Buffalo psychologist Ursuline Bankhead considers her Ph.D. and career success as both her and her husband’s since he worked various jobs, including one as a janitor, to support her when they wed and later while she was in school. “I am now the top earner in our relationship, and I wouldn’t be here without his support,” she says. “The money isn’t mine or his, but ours. We pay the bills by working as a team.” The couple that ate peanut butter sandwiches during their hardest times celebrated their twentieth anniversary in Rome last year with their daughter. “I can’t put a value on my husband,” Bankhead says. Joining forces financially minimizes the focus on who makes what. When the check comes at dinner, it also allows your man to whip out the debit card from your joint account.


“One of the biggest myths surrounding women who make more money is that we all want to wear the pants with our men,” says DeLavallade. “We are often leaders at work, but are also capable of following. We don’t always want to be the head of household.” If you do want to take a break from leading when you get home, don’t assume your man will know you left your manager role at work. Talk with your partner about the relationship responsibilities you each would like to handle. To assist your man in taking charge, let your feminine side show and ask his opinion on decisions. And to really push him to step up at the castle, let him know he’s king. “When we hear king, we’ll do just about anything,” Tartt says. “We need to hear that you trust us. Sometimes a woman has to over-commu-nicate to her man that even though she makes more money, she still needs him.”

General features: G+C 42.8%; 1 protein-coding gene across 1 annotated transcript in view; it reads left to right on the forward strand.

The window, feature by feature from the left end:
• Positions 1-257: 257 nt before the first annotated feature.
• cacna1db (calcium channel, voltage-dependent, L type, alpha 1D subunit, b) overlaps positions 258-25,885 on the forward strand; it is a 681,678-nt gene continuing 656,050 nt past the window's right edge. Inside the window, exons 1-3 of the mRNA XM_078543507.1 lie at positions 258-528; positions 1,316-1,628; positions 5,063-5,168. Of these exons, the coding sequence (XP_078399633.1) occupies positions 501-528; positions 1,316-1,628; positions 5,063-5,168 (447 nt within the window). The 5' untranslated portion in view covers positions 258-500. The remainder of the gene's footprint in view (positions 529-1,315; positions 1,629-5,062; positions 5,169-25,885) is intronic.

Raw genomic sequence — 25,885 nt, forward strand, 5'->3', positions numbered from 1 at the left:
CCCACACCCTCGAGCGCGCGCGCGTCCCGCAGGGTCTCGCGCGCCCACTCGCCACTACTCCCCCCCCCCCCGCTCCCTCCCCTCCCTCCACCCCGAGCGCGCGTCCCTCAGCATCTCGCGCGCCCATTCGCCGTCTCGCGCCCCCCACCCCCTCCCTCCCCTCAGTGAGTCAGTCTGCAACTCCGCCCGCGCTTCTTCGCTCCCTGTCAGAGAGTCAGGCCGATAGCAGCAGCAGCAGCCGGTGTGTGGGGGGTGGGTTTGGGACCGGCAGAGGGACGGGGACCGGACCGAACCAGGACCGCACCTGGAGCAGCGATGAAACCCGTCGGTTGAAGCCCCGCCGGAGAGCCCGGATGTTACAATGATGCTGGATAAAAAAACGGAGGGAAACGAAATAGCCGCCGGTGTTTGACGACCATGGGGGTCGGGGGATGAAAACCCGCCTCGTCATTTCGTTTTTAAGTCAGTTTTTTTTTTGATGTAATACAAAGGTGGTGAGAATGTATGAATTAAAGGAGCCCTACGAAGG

We live in a materialistic society that can make it difficult to see the specialness of your relationship if it’s not covered in bling. The most important items a partner can provide—affection, encouragement, laughter, loyalty—are not things that can be purchased. “My husband accepts me for who I am and would do anything for me,” Bankhead says. “I can’t put a price on our relationship.” Instead of diamonds and dinners, many female top-earners are spoiled with support and a tidy home after a long day. “It is a nontraditional gender role, but there are a lot of men who are completely okay with defining their manhood with how they help their wives,” Tartt suggests.


Issues can arise in female-breadwinner relationships when it’s time to have some fun, especially travel. You may want a getaway and a Caribbean excursion is more of a stretch for your man than for you. “Instead of hitting Costa Rica for seven days, consider four days so he can afford it, or postpone so he can contribute or save more,” Tartt says.